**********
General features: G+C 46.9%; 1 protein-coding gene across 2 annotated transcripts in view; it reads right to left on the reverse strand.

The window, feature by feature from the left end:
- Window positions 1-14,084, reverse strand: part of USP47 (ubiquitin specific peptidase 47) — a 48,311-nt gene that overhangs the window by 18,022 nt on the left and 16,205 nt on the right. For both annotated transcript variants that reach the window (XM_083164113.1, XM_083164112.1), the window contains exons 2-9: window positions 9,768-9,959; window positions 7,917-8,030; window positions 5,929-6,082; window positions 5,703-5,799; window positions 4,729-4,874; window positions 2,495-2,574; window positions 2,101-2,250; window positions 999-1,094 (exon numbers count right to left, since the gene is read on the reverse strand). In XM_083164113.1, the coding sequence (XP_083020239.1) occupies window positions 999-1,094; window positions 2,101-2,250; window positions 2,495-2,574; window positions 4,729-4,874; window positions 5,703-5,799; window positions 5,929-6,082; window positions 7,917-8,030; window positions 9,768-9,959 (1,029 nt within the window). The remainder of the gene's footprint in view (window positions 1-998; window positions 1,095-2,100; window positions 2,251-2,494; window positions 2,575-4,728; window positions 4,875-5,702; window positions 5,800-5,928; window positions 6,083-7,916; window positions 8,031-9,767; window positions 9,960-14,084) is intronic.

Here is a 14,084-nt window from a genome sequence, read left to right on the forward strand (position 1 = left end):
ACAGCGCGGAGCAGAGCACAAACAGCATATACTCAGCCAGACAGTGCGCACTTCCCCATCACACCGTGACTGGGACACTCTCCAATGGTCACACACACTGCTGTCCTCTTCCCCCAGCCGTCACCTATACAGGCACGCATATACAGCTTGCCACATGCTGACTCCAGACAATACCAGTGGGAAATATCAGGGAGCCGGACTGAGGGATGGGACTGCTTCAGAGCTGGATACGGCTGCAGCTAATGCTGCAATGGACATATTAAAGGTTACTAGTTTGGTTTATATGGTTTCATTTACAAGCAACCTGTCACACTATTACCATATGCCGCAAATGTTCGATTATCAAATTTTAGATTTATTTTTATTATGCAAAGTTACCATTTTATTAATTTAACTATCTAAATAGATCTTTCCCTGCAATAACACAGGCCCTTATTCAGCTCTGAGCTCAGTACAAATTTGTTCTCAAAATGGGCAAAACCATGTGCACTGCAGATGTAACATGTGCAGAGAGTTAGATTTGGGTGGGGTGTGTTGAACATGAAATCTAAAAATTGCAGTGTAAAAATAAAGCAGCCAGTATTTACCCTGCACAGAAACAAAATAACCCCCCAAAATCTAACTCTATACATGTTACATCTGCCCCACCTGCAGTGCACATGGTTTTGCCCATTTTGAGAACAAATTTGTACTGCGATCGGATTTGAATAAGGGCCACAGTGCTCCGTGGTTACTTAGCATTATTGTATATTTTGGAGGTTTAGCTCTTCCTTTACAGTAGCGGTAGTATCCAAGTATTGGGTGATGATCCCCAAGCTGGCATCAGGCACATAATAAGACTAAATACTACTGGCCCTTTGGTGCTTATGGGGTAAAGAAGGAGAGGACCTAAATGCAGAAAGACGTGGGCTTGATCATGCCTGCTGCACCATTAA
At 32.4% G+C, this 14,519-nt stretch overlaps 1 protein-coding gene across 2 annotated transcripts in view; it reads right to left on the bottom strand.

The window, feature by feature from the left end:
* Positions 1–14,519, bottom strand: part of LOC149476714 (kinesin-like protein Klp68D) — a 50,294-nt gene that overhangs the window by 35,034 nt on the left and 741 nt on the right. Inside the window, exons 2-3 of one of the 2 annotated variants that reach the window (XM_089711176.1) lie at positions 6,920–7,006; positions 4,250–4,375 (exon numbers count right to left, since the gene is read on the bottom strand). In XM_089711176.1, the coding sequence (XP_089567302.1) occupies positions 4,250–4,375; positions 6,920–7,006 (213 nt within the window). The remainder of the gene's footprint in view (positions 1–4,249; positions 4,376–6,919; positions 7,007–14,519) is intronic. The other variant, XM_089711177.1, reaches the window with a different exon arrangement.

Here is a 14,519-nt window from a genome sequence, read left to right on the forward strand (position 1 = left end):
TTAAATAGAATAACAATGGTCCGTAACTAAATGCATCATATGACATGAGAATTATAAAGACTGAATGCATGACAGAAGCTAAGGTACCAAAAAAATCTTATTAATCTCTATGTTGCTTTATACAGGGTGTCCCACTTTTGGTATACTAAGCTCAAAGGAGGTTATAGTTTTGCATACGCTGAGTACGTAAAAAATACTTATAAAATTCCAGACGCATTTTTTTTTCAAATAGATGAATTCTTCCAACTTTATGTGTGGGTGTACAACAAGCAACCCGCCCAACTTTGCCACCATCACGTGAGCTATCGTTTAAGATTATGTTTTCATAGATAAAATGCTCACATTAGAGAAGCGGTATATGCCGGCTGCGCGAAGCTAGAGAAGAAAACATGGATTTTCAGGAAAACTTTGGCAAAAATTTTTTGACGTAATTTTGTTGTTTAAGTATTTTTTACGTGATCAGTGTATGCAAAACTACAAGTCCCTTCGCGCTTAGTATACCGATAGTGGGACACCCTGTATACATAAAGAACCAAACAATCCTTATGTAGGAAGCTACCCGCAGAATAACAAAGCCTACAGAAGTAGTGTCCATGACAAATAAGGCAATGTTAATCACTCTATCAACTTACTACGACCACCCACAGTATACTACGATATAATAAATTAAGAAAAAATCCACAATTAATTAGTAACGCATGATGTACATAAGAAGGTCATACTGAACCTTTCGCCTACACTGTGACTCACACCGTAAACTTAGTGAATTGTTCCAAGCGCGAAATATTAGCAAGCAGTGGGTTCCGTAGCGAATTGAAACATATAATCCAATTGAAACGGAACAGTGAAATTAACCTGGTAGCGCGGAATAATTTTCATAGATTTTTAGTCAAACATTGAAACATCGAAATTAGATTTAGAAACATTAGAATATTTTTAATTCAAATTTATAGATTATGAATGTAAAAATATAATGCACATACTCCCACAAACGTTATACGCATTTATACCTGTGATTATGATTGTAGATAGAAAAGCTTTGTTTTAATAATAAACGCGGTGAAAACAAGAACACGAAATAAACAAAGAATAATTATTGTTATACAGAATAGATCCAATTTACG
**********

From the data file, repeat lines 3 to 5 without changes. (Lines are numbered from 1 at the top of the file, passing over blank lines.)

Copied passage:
- Window positions 1-14,084, reverse strand: part of USP47 (ubiquitin specific peptidase 47) — a 48,311-nt gene that overhangs the window by 18,022 nt on the left and 16,205 nt on the right. For both annotated transcript variants that reach the window (XM_083164113.1, XM_083164112.1), the window contains exons 2-9: window positions 9,768-9,959; window positions 7,917-8,030; window positions 5,929-6,082; window positions 5,703-5,799; window positions 4,729-4,874; window positions 2,495-2,574; window positions 2,101-2,250; window positions 999-1,094 (exon numbers count right to left, since the gene is read on the reverse strand). In XM_083164113.1, the coding sequence (XP_083020239.1) occupies window positions 999-1,094; window positions 2,101-2,250; window positions 2,495-2,574; window positions 4,729-4,874; window positions 5,703-5,799; window positions 5,929-6,082; window positions 7,917-8,030; window positions 9,768-9,959 (1,029 nt within the window). The remainder of the gene's footprint in view (window positions 1-998; window positions 1,095-2,100; window positions 2,251-2,494; window positions 2,575-4,728; window positions 4,875-5,702; window positions 5,800-5,928; window positions 6,083-7,916; window positions 8,031-9,767; window positions 9,960-14,084) is intronic.

Here is a 14,084-nt window from a genome sequence, read left to right on the forward strand (position 1 = left end):
ACAGCGCGGAGCAGAGCACAAACAGCATATACTCAGCCAGACAGTGCGCACTTCCCCATCACACCGTGACTGGGACACTCTCCAATGGTCACACACACTGCTGTCCTCTTCCCCCAGCCGTCACCTATACAGGCACGCATATACAGCTTGCCACATGCTGACTCCAGACAATACCAGTGGGAAATATCAGGGAGCCGGACTGAGGGATGGGACTGCTTCAGAGCTGGATACGGCTGCAGCTAATGCTGCAATGGACATATTAAAGGTTACTAGTTTGGTTTATATGGTTTCATTTACAAGCAACCTGTCACACTATTACCATATGCCGCAAATGTTCGATTATCAAATTTTAGATTTATTTTTATTATGCAAAGTTACCATTTTATTAATTTAACTATCTAAATAGATCTTTCCCTGCAATAACACAGGCCCTTATTCAGCTCTGAGCTCAGTACAAATTTGTTCTCAAAATGGGCAAAACCATGTGCACTGCAGATGTAACATGTGCAGAGAGTTAGATTTGGGTGGGGTGTGTTGAACATGAAATCTAAAAATTGCAGTGTAAAAATAAAGCAGCCAGTATTTACCCTGCACAGAAACAAAATAACCCCCCAAAATCTAACTCTATACATGTTACATCTGCCCCACCTGCAGTGCACATGGTTTTGCCCATTTTGAGAACAAATTTGTACTGCGATCGGATTTGAATAAGGGCCACAGTGCTCCGTGGTTACTTAGCATTATTGTATATTTTGGAGGTTTAGCTCTTCCTTTACAGTAGCGGTAGTATCCAAGTATTGGGTGATGATCCCCAAGCTGGCATCAGGCACATAATAAGACTAAATACTACTGGCCCTTTGGTGCTTATGGGGTAAAGAAGGAGAGGACCTAAATGCAGAAAGACGTGGGCTTGATCATGCCTGCTGCACCATTAA